Yvonne* might indeed be choking back tears as she says adamantly, "It was painful!" She is talking about the period of time several months before, when she went through the difficult process of moving her mother into a Guelph retirement home. The painful aspects were multi-faceted: convincing her mother that the time was right, getting her entire family on board with the move, packing and moving her mom's things from the house she had lived in for more than 40 years. Then there was the actual move and the family's collective need for adjustment.
No one will ever promise you that moving parents into a retirement home will be simple. But there does come a time.
For Yvonne, the timing was something she understood well. Yvonne has worked in healthcare for over two decades and understood that her mom was reaching a breaking point. She says, "You see the signs that she was not taking care of herself. And because she was not taking care of herself, she was getting little sores that were obvious. So I knew that she was not getting the care she needed."
In addition, there had been two health care incidents. In the first, her sister fortunately came to the rescue, but a second episode was a turning point. Yvonne was with her mom when she fainted suddenly. Yvonne called 911 and things were fine at that point, but she knew it was time to make another call. Her mom lived on her own, two hours away from any of her kids (in their family home outside Chatham), and no one could check on her regularly. It would be dire if she fainted again without anyone around.
"We got her to commit to taking a trial stay, and so that, too, was a big deal for her, to come all the way out here. And, you know, it took some talking," she laughs. "But we got her to just… give it a try!" While her mother was in a trial stay at a nearby retirement residence, the family got together and began to pack up her things, attending to their mom as the two-week stay went along. No matter how the stay went, her mother could no longer live alone in her own home. She agreed that the retirement home was, "at least in some ways, a better place to be."
At first, the adjustment was difficult for her mother, as can be expected. "It was the little things that were hardest," says Yvonne. Little adjustments in familiarity and expectations were big things for her mother. "If you've been in the same home for so many years, you know that the Christmas ornaments are under the stairs. It might seem like a small thing, but all the things she's accumulated in life were not where she was looking. She found that frustrating." The new noises of her new home were some of the most upsetting things to adjust to: the roll of a cleaning cart down the hallway at 9 pm, or the different sounds outside, in what was a strange city.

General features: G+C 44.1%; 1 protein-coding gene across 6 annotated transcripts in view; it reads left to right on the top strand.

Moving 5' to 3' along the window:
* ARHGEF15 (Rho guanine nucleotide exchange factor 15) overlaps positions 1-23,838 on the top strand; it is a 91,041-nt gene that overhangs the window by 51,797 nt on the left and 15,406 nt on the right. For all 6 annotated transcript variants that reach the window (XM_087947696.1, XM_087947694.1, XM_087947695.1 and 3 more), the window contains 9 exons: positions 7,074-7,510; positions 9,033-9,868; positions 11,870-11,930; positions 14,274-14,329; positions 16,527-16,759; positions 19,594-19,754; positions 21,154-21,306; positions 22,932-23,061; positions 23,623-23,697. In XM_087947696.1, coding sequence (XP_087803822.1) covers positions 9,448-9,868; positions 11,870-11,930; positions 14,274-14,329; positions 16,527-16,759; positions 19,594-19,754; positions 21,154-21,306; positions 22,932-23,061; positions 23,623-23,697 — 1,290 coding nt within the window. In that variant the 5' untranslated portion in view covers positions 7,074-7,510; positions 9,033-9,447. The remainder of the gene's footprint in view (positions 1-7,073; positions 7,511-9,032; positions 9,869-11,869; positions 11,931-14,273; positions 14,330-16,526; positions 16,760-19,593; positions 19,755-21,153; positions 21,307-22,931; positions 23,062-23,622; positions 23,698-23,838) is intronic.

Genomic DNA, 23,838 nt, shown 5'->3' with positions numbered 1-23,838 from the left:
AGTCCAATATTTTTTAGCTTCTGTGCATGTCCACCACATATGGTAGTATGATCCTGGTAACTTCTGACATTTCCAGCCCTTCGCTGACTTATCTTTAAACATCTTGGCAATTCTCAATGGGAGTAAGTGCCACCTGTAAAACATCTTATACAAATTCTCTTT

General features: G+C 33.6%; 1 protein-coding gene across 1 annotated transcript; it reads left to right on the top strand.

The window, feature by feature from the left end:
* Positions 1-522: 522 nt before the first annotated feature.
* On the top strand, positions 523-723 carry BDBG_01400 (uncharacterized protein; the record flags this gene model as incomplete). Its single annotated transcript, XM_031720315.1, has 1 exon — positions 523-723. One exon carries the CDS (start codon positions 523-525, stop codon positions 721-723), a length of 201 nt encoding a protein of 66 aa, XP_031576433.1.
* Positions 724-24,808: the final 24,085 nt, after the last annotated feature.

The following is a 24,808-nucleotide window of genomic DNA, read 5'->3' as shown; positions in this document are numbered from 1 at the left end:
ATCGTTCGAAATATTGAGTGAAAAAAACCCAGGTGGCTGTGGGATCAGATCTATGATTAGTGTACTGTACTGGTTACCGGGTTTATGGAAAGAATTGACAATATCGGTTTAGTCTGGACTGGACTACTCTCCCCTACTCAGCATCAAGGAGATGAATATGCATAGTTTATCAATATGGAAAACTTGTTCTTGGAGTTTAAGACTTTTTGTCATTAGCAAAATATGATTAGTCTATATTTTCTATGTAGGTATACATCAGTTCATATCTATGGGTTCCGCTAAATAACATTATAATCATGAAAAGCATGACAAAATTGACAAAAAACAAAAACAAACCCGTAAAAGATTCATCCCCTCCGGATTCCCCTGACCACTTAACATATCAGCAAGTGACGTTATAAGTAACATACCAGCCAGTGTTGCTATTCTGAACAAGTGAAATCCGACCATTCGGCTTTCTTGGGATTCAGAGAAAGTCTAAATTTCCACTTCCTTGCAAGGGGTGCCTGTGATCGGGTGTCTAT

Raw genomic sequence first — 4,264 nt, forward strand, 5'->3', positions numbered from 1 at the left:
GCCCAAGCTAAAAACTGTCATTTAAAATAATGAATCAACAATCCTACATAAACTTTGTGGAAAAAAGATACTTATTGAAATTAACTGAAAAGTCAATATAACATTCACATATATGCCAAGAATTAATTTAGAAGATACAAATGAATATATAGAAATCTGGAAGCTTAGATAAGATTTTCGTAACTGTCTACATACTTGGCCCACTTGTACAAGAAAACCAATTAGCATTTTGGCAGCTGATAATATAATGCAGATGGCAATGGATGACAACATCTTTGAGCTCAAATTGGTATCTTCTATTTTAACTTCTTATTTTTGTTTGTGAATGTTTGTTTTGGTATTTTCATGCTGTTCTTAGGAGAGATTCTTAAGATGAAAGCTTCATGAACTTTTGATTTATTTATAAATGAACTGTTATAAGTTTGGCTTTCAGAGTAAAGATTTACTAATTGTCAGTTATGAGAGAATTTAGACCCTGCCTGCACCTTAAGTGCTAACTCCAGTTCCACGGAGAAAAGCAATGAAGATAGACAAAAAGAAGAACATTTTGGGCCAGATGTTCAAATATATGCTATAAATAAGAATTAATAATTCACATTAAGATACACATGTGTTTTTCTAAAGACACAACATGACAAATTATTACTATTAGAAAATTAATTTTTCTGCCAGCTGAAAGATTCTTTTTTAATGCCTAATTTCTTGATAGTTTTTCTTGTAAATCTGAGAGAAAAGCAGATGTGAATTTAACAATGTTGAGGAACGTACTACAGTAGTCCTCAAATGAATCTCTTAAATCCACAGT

After three months, though, Yvonne was happy – in fact, exuberant – to report that "mom is flourishing! I think she has totally adjusted! We took her back to her house before we finally sold it, and she told us, 'This is not my home anymore. I have a new home.'"
Her mom found that some of her old Chatham friends had also moved on, but she didn't really miss them. Missing her old home was not a factor at all. She no longer missed her things and she has indeed fallen in love with life in her retirement home. "In her new neighbourhood she has lots of friends, and she even says they’re better, nicer friends than she's ever had. And, you know, the nice thing is that they're all right there, just outside the door of her suite. She really loves that. And she really appreciates that she could never have that anywhere other than in a retirement home."
Some worries end but others persist
Yvonne is honest, though, that having her mom in senior care is expensive. "We didn't even move her into one of the most expensive homes. … But sure, we worry about the money." In many cases, when people move into a retirement home, they improve their outlook and suddenly feel (and are) healthier than they have been in years. Retirement homes do improve lifestyle and extend people's lives. That's a promise they make, and proudly, as they should!
As Yvonne admits, though, "That's one of the struggles that families face. How do they know if it's the right thing to do? These decisions are not easy and there are no simple, one-size-fits-all answers for families. Including ours, we might find out." Still, Yvonne has no regrets at all, and she loves that her mom is indeed flourishing and that she is happier than she has been in some time.
Now, she "loves every minute of it"
"My mom was one of those people who used to say, 'I want to die in my own home.'" Moving into a contemporary retirement home changed her mind about all that.
In the end, it's the many little things make her mother's new life great. Yvonne says, "she tells me, 'You know, I used to spend an hour every day just making supper – planning the meal, buying the food, making it, cleaning up… all of that all by myself.'" Now her mom realizes that all that trouble was just not worth it. "'Now, I eat differently every day, and I eat with different people every day.' She's also put on weight – in a positive way. She'd been underweight when she was living alone. And she says she loves every meal. In fact, she loves every minute of it."
*Names have been changed to protect privacy.